• Not all interpreters are equally qualified. Seek those familiar with medical terms or teach them the terms.
• Interpreters have to translate on three different levels within each language — technical, standard and slang.
• Health care providers need to decide whether they want a line-by-line or a summary translation and convey that to the interpreter.
• Untrained interpreters may not be aware of the ethical standards in health care settings and the inappropriateness of injecting their own words, opinions, or conclusions.
• Many words in English do not have equivalents in other languages, and many concepts and phrases are not translatable. Inflection and directness or indirectness also play a part in communication.
• Language and behavior are closely related. The way a culture uses language is often an expression of a cultural value or orientation.
The advocacy committee at Children's Mercy Hospital, which meets every month, consistently seeks ways to enhance the hospital's commitment to cultural diversity in practice and behaviors, Kitchen says.
For the past three years, for example, the committee has sponsored "diversity grand rounds" four times annually, with a focus on one particular culture at each session, she notes. "There's an emphasis on education, with a patient or another individual representing that culture. Often a medical person from that culture speaks. We have had a case manager speak."
The entire hospital staff is invited, Kitchen says, including physicians, nurses and even environmental services employees. Questions at the session focus on how the patient wants to be treated, and the cultural values and traditions health care providers should be aware of, she adds.
Check nonverbal preferences
At Miami Valley Hospital, Hester says, all new employees are given a written statement outlining the organization's expectations in the area of cultural diversity, and required to participate in a half-day diversity orientation.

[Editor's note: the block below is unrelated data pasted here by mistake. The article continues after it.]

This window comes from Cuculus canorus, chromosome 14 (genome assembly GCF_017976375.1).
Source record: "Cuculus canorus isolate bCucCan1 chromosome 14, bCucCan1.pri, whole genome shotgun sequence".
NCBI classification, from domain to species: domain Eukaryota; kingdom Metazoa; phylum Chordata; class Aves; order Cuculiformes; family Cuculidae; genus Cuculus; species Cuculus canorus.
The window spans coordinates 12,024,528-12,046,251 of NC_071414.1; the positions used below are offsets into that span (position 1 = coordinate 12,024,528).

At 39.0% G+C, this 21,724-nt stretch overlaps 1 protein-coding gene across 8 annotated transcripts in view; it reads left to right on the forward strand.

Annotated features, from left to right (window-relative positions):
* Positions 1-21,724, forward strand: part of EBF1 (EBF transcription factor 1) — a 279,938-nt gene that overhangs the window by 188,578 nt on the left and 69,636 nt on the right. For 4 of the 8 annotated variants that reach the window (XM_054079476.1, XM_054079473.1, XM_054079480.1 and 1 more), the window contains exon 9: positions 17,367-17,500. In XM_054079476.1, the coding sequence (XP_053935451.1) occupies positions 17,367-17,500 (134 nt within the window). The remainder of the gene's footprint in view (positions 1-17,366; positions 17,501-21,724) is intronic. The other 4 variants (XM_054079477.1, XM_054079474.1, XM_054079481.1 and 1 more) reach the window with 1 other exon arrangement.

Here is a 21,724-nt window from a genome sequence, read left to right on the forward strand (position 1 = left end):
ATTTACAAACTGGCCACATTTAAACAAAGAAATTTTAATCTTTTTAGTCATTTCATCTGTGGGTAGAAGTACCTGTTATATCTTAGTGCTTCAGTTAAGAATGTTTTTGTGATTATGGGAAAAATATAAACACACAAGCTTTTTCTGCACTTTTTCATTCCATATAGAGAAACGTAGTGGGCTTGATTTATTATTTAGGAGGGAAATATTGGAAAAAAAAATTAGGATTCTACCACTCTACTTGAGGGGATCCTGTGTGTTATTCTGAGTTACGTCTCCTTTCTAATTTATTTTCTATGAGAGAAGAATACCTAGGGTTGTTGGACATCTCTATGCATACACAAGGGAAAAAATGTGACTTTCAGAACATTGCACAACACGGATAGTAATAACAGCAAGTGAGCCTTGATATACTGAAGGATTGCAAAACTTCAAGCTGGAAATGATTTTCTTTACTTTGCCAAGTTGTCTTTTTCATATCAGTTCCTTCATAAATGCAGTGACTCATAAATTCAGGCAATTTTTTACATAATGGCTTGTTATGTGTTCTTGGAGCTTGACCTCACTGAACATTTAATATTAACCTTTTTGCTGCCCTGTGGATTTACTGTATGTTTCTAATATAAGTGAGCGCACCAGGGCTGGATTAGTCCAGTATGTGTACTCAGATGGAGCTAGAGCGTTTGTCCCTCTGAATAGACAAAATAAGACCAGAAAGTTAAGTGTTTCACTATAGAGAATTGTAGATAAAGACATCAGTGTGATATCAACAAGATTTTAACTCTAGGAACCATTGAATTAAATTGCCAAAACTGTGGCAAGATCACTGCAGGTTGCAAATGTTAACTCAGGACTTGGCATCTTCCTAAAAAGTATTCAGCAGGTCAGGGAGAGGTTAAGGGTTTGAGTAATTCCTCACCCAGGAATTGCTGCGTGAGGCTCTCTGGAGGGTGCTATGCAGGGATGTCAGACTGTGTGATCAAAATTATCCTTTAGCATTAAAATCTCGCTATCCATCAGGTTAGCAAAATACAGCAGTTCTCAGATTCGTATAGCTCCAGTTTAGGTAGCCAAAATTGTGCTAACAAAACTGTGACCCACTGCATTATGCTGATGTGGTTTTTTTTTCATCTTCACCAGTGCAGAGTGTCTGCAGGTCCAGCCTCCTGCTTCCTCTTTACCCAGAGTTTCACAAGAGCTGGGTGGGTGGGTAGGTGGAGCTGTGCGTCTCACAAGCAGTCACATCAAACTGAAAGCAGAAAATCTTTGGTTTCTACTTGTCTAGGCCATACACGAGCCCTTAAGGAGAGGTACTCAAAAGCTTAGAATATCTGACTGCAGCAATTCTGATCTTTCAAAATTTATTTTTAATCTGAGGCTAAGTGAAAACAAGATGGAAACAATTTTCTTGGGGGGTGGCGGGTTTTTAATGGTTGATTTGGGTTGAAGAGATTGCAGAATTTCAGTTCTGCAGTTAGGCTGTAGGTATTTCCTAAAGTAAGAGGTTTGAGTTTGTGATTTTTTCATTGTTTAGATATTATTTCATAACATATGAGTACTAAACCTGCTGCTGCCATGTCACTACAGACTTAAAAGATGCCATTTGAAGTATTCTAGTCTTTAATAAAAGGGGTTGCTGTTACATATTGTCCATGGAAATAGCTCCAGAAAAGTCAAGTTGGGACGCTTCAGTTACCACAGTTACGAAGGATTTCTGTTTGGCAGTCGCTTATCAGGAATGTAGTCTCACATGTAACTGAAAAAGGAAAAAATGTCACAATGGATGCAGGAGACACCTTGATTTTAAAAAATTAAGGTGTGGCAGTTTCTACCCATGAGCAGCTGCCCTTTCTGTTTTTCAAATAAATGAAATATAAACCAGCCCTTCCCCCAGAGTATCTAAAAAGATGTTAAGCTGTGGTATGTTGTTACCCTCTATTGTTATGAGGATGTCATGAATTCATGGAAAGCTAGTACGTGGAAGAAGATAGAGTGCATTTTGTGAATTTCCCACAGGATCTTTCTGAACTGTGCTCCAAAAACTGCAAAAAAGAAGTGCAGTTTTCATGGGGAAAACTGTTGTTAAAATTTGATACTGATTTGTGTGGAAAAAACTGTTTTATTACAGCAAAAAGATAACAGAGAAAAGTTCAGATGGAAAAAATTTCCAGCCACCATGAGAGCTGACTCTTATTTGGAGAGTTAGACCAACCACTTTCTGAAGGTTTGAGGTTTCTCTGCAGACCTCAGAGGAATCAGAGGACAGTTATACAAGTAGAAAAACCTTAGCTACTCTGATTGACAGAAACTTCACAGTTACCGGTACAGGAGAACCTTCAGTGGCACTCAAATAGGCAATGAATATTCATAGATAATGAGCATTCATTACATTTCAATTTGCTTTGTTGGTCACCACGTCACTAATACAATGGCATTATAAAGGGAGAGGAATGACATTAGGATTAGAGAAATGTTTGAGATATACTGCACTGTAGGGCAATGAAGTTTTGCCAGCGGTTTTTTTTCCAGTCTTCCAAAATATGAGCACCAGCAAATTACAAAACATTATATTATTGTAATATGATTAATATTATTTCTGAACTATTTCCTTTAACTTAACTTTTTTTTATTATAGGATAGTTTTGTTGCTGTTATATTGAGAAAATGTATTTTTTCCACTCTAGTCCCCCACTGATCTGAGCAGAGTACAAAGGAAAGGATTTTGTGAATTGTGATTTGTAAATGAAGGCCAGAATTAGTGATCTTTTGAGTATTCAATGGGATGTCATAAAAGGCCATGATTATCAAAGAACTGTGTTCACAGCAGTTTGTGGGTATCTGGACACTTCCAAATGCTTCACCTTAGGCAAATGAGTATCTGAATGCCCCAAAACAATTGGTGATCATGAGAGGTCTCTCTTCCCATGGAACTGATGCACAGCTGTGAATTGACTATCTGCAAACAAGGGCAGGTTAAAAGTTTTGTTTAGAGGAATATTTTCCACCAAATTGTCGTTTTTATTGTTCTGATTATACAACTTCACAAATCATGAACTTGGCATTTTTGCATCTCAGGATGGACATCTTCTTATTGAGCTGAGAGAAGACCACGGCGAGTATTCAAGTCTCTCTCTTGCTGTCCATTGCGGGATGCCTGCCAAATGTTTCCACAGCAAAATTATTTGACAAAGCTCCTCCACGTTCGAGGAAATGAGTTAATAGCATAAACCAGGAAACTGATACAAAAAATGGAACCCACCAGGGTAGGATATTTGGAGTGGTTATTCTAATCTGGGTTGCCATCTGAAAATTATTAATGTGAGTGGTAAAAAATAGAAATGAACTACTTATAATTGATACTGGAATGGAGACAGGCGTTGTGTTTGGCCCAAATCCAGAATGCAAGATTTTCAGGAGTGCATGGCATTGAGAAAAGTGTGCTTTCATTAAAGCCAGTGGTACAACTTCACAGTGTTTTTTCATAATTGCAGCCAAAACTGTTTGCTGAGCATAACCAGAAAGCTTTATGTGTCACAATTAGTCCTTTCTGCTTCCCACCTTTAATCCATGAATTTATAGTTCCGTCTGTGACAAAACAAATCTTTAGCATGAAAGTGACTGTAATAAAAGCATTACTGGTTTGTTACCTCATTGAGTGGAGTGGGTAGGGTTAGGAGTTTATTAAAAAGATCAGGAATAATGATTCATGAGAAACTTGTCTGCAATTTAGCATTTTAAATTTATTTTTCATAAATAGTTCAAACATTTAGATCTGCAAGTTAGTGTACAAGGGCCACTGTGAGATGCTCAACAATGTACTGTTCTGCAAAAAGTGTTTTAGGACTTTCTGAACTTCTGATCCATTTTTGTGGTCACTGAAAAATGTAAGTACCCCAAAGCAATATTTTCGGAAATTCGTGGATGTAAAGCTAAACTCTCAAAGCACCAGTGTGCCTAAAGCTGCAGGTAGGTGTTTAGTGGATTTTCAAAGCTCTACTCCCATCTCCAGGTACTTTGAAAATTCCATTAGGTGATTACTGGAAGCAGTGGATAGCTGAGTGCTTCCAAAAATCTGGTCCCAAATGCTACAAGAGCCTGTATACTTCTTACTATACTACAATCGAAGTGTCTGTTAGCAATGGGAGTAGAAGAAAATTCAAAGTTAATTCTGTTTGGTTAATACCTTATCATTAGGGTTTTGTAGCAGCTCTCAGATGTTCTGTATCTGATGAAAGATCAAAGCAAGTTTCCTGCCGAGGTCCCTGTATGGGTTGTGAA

"The workshop covers handling differences with colleagues, being accepting of others' differences, and what diversity is," she adds. "We use vignettes to demonstrate ways to apply these policies and procedures."
Individuals often use stereotyping, for example, without even realizing it, Hester says. "We talk about how harmful it is, and about what the hospital will and won't tolerate." Ethnic jokes, or any jokes that may hurt people based on race, religion or origin, are not allowed, she notes.
Health care providers seeking to achieve cultural competency need to remember that, based on prior negative experience, patients often assume the practitioner lacks appreciation for their culture, Kitchen says. "A starting place for the face-to-face encounter with patients begins with asking what their previous experience has been with health care providers and what they expect from them at this visit."
"Ask the patient how he or she wants to be addressed — by last name, first name, title, etc.," she advises. "Check nonverbal preferences — eye contact, physical closeness, touch. Pay attention to body movements, hand motions, emotional expressiveness, silence. All of these expressions convey cultural values and norms."
[Editor's note: For more information on the cultural competency tool or the Society for Social Work Leadership in Healthcare conference, call (312) 422-3777.]